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ACR, SPR ask Anthem to cover hospital-based imaging for children, 10 and above

John R. Fischer, Senior Reporter | May 10, 2021
Insurance Pediatrics
ACR and SPR are asking Anthem to consider doing away with its restriction on covering hospital-based imaging for children over 10
The American College of Radiology and the Society of Pediatric Radiology have called on Anthem to do away with its policy of not covering hospital-based imaging for children, ages 10 and up.

Anthem covers hospital-based imaging on pediatric patients until the age of 10. It was one of the first healthcare insurers to implement this rule, with the aim being to steer patients toward cheaper free-standing options.

Both ACR and SPR wrote in a recent letter to Dr. John Whitney, Anthem’s VP of medical policy, that the restriction prevents patients from being seen by pediatric imaging specialists who make “a substantial difference” in the safety and accuracy of decisions made around imaging, and help to “improve outcomes” for child patients.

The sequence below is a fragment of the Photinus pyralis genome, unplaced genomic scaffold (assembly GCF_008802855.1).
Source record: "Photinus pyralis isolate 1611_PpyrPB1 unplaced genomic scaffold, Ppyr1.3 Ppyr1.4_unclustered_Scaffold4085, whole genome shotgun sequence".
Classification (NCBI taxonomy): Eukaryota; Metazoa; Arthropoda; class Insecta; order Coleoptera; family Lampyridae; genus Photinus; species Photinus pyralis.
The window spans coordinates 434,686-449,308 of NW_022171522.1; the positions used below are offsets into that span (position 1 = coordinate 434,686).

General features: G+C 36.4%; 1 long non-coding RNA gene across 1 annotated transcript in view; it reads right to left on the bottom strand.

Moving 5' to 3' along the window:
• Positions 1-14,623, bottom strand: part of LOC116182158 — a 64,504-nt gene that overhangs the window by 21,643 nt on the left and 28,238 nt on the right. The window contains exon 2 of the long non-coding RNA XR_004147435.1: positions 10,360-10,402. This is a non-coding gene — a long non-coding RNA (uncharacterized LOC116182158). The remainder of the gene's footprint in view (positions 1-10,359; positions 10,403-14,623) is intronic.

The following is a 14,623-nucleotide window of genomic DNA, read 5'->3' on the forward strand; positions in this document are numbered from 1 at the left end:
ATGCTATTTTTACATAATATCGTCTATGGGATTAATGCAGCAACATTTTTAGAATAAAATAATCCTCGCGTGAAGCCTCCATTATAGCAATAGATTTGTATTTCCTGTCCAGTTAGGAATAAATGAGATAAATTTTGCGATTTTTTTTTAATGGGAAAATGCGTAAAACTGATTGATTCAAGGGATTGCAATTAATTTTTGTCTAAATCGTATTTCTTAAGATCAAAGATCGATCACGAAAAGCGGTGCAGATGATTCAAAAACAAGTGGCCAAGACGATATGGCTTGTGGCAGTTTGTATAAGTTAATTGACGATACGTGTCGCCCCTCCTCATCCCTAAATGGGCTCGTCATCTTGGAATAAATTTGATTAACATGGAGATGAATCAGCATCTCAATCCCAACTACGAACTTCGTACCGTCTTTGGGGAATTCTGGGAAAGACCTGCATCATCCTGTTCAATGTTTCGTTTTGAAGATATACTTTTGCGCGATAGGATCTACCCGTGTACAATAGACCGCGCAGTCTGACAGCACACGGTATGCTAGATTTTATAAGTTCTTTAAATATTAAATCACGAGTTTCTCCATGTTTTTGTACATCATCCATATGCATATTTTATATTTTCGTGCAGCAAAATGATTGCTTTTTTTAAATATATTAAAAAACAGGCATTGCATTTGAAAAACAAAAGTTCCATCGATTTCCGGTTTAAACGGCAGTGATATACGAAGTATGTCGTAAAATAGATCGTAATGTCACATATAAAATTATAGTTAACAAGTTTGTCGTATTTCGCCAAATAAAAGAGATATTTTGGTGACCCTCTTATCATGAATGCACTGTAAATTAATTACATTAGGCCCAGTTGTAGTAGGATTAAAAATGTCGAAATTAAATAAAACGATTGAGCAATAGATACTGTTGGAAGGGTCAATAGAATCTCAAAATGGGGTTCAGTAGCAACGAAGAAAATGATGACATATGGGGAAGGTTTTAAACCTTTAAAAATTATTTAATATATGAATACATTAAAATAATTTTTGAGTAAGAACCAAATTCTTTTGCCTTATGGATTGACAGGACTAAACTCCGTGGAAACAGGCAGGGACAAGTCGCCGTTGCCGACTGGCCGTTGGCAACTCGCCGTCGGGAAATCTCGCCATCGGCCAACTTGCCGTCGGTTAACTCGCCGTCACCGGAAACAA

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Dr. Richard Barth, prior SPR president and professor of radiology at Stanford University School of Medicine, told HCB News that pediatric imaging specialists are more experienced in interacting with children and do not practice as much in outpatient settings as they do in hospitals. “These include pediatric radiologists, certified child life specialists, and nurses and technologists with pediatric competencies. As an example, certified child life specialists play an important role in reducing child anxiety and discomfort helping to assure a child's cooperation for their imaging study.”

ACR and SPR are asking Anthem to reimburse for nonemergent, high-tech imaging in hospitals for children until they are 19. They attest that the restriction is “artificial” as many childhood diseases extend into adolescence, and point out that insurers like Cigna and UnitedHealth have altered their cite-of-care imaging policies to include children in this age group.

“Economic steerage of pediatric patients, disregarding their optimal care, is neither appropriate nor in the patient’s best interest,” they concluded in their letter.

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